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Shift in Arabian Sea Plankton May Threaten Fisheries


Whether Noctiluca or overfishing is to blame, one major factor stands out: massive sewage flows into the Arabian Sea as the coastal population has exploded. As the study authors point out, Mumbai’s population has doubled to 21 million in the last decade. The region now sends 63 tons of nitrogen and 11 tons of phosphorus into the Arabian Sea each day. Karachi’s 15 million people send 70 percent of their wastewater into the sea untreated. Much of the fertilizer used to boost yields on farms in South Asia also eventually washes into rivers that drain into the sea.

“All of these cities are growing so rapidly, they don’t have the capacity to treat their sewage,” said study co-author Joaquim Goes, a biogeochemist at Lamont-Doherty. “The amount of material being discharged is humongous.”

Fish Catch in India
The Arabian Sea fishery may already be in decline. In Goa, India, women sort through the morning catch. © Joaquim Goes / LDEO, Columbia University

From the Gulf of Mexico to Chesapeake Bay, dead zones and degraded fisheries are on the rise globally. Doubling in size each decade, and now covering more than 95,000 square miles, they are “probably a key stressor on marine ecosystems,” according to a 2008 study in Science. Shifting ocean currents due to climate change can make the problem worse by dredging up nutrients from the ocean bottom.

In the Arabian Sea, stronger summer monsoon winds have boosted algae growth by bringing more nutrients from the deep ocean to the surface. In a 2005 study in Science, Goes, Gomes and colleagues showed that biomass from summer blooms off Somalia, Yemen and Oman, jumped nearly 350 percent between 1997 and 2004. They hypothesize that receding snow cover in the Himalaya-Tibetan plateau is making the Indian subcontinent hotter in summer compared to the Arabian Sea, strengthening the winds that blow toward India, bringing up more nutrients off Somalia, Yemen and Oman.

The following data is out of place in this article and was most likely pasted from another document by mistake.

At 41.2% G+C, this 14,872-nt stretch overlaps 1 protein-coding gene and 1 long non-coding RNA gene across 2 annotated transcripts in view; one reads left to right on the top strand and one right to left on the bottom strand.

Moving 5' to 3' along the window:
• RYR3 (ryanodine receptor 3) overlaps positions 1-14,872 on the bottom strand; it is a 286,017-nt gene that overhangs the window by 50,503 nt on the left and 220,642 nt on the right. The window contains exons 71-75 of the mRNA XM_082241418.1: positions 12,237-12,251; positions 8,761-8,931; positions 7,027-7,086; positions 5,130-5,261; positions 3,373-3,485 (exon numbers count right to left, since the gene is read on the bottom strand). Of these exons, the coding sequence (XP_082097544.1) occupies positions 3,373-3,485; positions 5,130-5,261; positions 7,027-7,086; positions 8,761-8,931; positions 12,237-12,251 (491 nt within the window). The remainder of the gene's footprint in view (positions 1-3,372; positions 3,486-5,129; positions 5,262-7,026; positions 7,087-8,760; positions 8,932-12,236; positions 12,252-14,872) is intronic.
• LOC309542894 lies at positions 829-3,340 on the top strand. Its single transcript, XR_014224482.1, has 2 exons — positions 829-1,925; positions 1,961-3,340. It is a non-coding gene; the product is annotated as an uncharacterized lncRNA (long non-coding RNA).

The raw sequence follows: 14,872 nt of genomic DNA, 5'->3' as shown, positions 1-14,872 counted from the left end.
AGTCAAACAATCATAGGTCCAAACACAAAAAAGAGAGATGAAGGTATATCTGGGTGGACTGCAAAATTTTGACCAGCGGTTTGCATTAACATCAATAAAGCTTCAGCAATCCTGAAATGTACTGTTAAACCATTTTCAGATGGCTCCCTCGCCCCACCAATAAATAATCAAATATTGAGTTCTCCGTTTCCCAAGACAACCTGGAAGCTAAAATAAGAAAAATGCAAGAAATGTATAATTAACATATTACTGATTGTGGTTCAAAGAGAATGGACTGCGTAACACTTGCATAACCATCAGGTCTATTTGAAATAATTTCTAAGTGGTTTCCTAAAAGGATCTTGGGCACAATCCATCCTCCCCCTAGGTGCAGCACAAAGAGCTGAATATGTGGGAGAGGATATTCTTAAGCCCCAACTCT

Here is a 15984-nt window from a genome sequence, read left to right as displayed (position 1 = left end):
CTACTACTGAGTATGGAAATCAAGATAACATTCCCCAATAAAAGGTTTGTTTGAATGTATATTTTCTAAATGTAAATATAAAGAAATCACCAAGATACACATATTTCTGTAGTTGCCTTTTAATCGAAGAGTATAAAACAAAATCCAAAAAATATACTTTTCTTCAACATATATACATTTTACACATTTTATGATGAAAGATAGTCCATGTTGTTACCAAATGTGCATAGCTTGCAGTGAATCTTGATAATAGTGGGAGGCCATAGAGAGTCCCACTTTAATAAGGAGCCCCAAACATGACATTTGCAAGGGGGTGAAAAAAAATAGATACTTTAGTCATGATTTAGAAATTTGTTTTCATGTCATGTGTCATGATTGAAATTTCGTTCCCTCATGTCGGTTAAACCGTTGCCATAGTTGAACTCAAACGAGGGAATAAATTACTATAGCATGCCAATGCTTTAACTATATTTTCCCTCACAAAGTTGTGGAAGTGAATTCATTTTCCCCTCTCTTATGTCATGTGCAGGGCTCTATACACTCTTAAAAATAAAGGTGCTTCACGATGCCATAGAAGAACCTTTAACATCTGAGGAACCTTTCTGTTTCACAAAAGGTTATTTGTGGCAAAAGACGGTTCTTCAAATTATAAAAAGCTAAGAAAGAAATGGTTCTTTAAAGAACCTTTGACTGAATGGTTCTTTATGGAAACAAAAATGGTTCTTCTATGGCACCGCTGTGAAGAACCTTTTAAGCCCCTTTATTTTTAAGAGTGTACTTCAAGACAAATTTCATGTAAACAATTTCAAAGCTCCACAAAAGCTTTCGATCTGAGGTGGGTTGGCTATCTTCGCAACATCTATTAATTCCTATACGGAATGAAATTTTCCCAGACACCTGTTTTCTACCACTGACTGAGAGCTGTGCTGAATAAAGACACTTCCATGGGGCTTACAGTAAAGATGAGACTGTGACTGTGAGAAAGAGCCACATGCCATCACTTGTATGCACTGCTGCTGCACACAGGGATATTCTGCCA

The researchers expected gentler monsoon winds in winter, as the process reversed itself, leading to fewer algae blooms. But NASA satellite maps showed just the opposite: more winter blooms. After several years of sampling what they thought were sporadic Noctiluca blooms, the researchers realized in 2006 that the blooms seen from space were not diatoms but recurring Noctiluca blooms.

They wondered if falling oxygen levels could explain the diatom-to-Noctiluca shift. Sure enough, the experiments aboard the Sagar Sampada seemed to confirm their hypothesis.

The study has attributed much of Noctiluca’s rise to growing sewage flows into the Arabian Sea, an intriguing connection that should be followed up on, says Andrew Juhl, a microbiologist at Lamont-Doherty who was not involved in the study. “It’s unusual for Noctiluca to bloom in the open sea and return year after year,” he said “All of these observations suggest that something dramatic has changed in the Arabian Sea.”

The study was funded by the National Science Foundation (NSF), NASA, Indian Space Research Organization (ISRO) and India’s Council of Scientific and Industrial Research (CSIR).

Other authors include Prabhu Matondkar, National Institute of Oceanography in Goa; Edward Buskey, University of Texas at Austin; Subhajit Basu, Goa University; Sushma Parab, Kent State University and Prasad Thoppil, Stennis Space Center.


Click here to read/download the Full Study – “Massive Outbreaks of Noctiluca scintillans Blooms in the Arabian Sea due to Spread of Hypoxia”.


Source: Columbia University.